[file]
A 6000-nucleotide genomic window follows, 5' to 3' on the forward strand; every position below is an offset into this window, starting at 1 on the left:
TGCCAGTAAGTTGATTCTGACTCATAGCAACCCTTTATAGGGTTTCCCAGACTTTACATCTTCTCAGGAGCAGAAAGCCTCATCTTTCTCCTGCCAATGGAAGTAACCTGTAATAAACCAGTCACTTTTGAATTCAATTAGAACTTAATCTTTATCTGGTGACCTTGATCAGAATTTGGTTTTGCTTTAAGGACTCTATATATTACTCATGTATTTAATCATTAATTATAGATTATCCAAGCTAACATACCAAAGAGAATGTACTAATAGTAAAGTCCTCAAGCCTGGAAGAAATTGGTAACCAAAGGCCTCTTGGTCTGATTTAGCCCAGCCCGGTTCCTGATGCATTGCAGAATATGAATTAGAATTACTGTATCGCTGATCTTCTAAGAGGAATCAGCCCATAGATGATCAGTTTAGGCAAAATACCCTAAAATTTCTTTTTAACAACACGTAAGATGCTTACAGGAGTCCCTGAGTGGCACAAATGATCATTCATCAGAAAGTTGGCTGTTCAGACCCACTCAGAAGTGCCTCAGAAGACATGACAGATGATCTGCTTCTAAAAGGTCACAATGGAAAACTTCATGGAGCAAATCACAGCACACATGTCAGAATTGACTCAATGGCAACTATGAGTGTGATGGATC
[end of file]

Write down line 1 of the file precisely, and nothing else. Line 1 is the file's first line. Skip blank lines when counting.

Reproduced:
A 6000-nucleotide genomic window follows, 5' to 3' on the forward strand; every position below is an offset into this window, starting at 1 on the left: